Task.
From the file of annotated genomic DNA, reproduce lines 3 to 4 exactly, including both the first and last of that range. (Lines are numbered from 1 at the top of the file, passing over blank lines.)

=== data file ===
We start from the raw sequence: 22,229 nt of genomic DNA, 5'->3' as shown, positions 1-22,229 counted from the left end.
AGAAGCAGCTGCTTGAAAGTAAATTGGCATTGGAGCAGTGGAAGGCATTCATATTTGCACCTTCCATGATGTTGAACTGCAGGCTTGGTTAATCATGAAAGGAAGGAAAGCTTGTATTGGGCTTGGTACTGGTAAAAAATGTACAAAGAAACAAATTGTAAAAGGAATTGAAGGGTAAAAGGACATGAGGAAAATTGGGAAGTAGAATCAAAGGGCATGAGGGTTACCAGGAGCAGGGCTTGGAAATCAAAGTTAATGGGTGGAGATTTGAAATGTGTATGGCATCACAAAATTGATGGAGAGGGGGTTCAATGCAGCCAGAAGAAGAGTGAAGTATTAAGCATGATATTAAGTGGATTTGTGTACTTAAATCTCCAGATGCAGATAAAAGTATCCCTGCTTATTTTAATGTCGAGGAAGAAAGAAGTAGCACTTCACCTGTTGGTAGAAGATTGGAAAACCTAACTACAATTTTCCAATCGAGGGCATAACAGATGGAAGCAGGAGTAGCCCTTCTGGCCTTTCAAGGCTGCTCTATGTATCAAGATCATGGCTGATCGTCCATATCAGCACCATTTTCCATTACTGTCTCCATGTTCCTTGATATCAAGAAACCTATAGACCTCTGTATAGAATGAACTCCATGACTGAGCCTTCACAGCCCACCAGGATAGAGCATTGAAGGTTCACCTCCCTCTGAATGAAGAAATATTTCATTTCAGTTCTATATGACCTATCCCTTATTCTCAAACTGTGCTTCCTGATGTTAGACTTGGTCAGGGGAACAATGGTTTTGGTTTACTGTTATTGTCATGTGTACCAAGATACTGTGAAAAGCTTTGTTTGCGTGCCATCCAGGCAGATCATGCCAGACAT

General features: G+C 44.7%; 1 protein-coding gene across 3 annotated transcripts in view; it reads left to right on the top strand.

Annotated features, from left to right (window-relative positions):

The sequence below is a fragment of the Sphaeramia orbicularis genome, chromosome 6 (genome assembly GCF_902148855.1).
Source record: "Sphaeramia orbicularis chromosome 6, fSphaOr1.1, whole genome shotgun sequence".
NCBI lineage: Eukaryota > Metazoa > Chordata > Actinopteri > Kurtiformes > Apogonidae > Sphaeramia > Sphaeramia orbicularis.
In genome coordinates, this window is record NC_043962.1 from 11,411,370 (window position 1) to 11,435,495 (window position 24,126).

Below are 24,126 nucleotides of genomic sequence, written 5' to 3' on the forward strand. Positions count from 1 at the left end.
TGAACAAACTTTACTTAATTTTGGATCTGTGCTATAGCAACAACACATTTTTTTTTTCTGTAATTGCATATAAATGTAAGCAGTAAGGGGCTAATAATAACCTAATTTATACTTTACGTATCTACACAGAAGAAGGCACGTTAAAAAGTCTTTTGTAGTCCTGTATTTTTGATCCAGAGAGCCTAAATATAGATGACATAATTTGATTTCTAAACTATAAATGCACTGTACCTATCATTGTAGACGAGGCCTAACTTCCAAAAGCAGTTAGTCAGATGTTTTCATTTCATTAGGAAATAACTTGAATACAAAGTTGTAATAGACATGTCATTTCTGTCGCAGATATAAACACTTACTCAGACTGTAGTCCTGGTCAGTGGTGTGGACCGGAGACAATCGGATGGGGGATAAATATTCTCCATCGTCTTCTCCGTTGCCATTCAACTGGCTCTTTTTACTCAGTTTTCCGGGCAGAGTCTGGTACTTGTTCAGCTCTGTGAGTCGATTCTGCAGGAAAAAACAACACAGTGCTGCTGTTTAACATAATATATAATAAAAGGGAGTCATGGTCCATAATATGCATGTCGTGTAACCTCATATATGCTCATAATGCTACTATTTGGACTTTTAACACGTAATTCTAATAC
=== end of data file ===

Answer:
General features: G+C 44.7%; 1 protein-coding gene across 3 annotated transcripts in view; it reads left to right on the top strand.

Annotated features, from left to right (window-relative positions):